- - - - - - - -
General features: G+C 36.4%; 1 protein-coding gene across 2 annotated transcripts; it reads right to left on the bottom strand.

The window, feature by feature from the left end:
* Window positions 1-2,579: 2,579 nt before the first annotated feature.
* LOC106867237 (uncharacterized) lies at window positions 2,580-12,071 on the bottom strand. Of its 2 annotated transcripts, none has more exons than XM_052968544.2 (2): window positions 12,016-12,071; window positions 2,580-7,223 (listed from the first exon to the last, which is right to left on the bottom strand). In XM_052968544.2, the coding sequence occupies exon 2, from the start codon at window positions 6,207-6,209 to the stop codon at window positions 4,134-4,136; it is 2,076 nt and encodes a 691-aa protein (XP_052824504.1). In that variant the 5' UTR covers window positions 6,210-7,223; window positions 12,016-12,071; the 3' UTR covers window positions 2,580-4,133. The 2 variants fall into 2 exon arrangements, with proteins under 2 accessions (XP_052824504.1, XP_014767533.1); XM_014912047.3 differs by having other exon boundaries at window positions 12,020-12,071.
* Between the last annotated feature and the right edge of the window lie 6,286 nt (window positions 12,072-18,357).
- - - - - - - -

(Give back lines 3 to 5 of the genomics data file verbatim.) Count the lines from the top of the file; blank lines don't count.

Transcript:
* Window positions 1-2,579: 2,579 nt before the first annotated feature.
* LOC106867237 (uncharacterized) lies at window positions 2,580-12,071 on the bottom strand. Of its 2 annotated transcripts, none has more exons than XM_052968544.2 (2): window positions 12,016-12,071; window positions 2,580-7,223 (listed from the first exon to the last, which is right to left on the bottom strand). In XM_052968544.2, the coding sequence occupies exon 2, from the start codon at window positions 6,207-6,209 to the stop codon at window positions 4,134-4,136; it is 2,076 nt and encodes a 691-aa protein (XP_052824504.1). In that variant the 5' UTR covers window positions 6,210-7,223; window positions 12,016-12,071; the 3' UTR covers window positions 2,580-4,133. The 2 variants fall into 2 exon arrangements, with proteins under 2 accessions (XP_052824504.1, XP_014767533.1); XM_014912047.3 differs by having other exon boundaries at window positions 12,020-12,071.
* Between the last annotated feature and the right edge of the window lie 6,286 nt (window positions 12,072-18,357).